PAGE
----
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Competence, taxonomies and learning technologies

January 24th, 2007 by Graham Attwell

The educational techies are getting interested in competence. Why? I’m not sure – I suspect it might be a funding thing.

But last week I was at an EU IST programme funded Ten Competence project meeting in Manchester. It was a pretty good conference with some thought provoking contributions. But i was fairly horrified at the lack of understanding of what competence was. It ranged from “well we aren’t really interested but we had to say we were to get the money’ to the ‘we found this thing called Blooms taxonomy – thats what all educationalists use’.

Now i am not particularly worried that people have different conceptions of competence (more on that in a moment). But i am seriously concerned if educational technologists and particularly systems designers think competence can easily be reduced to a simple hierarchically defined taxonomy. It reminds me of all those developers who claimed that their applications were pedagogically neutral.

One of the problems is that many of the education technology developers, in Europe at least, come from Higher Education. One of them actually said in manchester that the idea of competence in new in education. Well, new it might be for universities. But in vocational education and training we have been working with concepts about competence for many years,

Anyway, I am in Luxembourg at the moment for a review meeting of the IST programme iCamp project (I.m one of the reviewers). Although I must admit I don’t follow exactly what the project is trying to develop, it is very impressive in that it does have a strong pedagogic underpinning. And in the first project deliverable, by Sebastian Fiedler and Barbara Kieslinger (2006) I found an excellent discussion around the nature and meaning of competence.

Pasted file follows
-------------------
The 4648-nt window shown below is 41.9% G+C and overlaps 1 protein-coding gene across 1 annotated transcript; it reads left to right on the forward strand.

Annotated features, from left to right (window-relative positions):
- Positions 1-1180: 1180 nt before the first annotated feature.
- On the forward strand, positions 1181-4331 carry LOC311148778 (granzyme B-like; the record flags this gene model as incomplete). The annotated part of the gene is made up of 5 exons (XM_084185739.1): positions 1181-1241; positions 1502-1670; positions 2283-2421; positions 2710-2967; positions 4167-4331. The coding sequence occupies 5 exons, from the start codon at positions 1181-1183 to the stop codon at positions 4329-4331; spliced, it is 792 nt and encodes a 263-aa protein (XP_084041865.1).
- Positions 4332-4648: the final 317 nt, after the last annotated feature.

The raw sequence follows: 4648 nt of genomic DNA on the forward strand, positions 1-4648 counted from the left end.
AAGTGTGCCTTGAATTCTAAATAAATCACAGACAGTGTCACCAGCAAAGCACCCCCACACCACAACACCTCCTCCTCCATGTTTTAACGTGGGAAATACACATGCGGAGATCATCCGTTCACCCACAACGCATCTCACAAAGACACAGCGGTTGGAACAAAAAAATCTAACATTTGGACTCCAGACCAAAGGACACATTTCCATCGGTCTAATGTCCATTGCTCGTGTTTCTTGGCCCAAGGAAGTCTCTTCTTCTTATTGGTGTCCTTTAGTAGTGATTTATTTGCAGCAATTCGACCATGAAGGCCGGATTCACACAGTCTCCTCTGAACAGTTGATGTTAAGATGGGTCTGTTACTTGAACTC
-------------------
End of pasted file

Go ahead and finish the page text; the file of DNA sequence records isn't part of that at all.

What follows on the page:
“It is important to note”, they say,

that the concept of competence is a theoretical construct that refers to a human potentiality for action or its underlying dispositions. Theoretical constructs of this kind can, and indeed are, used for a variety of descriptive and/or explanatory purposes. This variability is clearly reflected in the current literature on competencies and its apparent lack of coherence and precision.

Competencies acquisition and advancement | iCamp

They go on to say:

Like the more traditional concept of ability, competence conceptualizations are generally referring to an individual’s potentiality for action in a range of challenging situations. It is thus a concept that foremost indicates a precondition for future problem solving and coping (including the use of adequate tools) in a particular area of action…….This is where the old notion of qualification that is based on requirements analysis oriented in the past and on the acquisition and performance of standardized procedural skills and factual knowledge clearly shows its limits.

Competencies acquisition and advancement | iCamp

The problem in their formulation seems to be that they divide the potentiality to act from subject based learning. In part that is just because of the problematic nature of the traditional taxonomies of learning based on subject disciplines and their increasing irrelevance to how we apply and structure knowledge in the modern world. Nevertheless it provides a good starting point for considering how competence might be encapsulated in learning software. I would contend that it cannot be codified through a hierarchical taxonomy, but rather requires the provision of tools to enable learners to themselves scaffold their learning and reflexively discover and describe their own competence.

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